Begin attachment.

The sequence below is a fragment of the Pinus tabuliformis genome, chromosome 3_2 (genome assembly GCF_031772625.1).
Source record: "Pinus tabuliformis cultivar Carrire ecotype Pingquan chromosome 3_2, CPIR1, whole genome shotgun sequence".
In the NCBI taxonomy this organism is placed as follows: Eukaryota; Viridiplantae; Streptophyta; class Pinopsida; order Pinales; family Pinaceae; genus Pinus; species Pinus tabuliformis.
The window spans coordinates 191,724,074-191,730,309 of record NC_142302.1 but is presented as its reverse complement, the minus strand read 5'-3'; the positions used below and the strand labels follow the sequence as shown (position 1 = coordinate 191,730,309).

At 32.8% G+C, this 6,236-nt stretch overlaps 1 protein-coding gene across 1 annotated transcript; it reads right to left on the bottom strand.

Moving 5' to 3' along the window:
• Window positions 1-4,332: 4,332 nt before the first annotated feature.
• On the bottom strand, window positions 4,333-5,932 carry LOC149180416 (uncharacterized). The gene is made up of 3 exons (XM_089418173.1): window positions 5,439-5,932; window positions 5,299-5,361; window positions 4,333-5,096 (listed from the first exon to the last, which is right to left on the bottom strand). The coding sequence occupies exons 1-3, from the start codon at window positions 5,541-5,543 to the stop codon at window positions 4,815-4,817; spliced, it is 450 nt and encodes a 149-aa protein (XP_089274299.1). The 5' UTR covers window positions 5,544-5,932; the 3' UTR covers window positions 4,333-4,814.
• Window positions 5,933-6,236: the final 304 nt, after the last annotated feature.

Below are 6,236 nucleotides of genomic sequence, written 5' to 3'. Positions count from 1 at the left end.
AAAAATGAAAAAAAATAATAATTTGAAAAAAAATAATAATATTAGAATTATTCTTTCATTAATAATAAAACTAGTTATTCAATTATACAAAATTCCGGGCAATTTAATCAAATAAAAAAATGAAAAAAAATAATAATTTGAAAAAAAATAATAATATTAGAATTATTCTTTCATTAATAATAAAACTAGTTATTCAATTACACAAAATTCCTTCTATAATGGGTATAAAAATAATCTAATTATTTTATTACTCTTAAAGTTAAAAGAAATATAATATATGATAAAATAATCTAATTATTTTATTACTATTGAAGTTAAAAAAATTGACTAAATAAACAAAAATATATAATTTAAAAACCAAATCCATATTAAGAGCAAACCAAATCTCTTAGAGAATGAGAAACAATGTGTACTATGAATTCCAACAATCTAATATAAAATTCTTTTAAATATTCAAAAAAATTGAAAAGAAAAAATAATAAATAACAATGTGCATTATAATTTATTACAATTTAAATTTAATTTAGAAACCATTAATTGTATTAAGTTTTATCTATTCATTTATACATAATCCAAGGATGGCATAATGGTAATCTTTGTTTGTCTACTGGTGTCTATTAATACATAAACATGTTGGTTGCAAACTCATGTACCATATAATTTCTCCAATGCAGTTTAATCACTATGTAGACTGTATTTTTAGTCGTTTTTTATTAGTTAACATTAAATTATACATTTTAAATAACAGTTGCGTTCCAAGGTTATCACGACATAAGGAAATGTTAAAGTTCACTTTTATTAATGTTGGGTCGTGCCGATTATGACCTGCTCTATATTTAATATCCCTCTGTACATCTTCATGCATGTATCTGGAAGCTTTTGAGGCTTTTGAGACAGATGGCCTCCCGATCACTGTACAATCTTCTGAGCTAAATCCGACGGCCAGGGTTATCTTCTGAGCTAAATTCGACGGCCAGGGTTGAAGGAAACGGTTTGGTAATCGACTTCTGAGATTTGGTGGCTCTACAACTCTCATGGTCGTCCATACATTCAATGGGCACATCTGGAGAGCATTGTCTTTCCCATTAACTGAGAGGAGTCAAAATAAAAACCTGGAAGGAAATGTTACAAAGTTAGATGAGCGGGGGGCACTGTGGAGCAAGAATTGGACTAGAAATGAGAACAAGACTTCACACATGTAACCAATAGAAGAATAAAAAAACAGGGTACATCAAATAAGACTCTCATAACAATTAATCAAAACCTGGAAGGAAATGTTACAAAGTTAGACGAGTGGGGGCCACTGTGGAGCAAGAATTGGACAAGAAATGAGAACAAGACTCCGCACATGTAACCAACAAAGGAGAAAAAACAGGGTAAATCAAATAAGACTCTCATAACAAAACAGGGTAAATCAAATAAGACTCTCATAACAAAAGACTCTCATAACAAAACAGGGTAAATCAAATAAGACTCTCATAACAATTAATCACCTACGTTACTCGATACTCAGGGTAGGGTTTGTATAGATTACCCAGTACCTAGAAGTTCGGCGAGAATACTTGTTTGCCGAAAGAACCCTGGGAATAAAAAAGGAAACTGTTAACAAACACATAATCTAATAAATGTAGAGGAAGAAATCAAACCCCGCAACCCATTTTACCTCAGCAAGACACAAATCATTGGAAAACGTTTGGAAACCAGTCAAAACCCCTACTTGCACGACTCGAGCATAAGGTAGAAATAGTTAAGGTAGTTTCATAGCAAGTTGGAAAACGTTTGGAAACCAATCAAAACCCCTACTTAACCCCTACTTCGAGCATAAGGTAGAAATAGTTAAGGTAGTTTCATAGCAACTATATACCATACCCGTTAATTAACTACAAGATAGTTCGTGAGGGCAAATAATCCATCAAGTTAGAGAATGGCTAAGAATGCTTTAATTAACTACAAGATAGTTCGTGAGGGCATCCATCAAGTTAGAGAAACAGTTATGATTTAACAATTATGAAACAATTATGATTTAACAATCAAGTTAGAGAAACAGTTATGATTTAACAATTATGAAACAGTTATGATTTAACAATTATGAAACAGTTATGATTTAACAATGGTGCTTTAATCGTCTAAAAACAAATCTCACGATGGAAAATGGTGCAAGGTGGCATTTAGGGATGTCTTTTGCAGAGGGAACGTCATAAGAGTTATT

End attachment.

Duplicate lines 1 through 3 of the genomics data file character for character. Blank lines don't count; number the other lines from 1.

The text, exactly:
The sequence below is a fragment of the Pinus tabuliformis genome, chromosome 3_2 (genome assembly GCF_031772625.1).
Source record: "Pinus tabuliformis cultivar Carrire ecotype Pingquan chromosome 3_2, CPIR1, whole genome shotgun sequence".
In the NCBI taxonomy this organism is placed as follows: Eukaryota; Viridiplantae; Streptophyta; class Pinopsida; order Pinales; family Pinaceae; genus Pinus; species Pinus tabuliformis.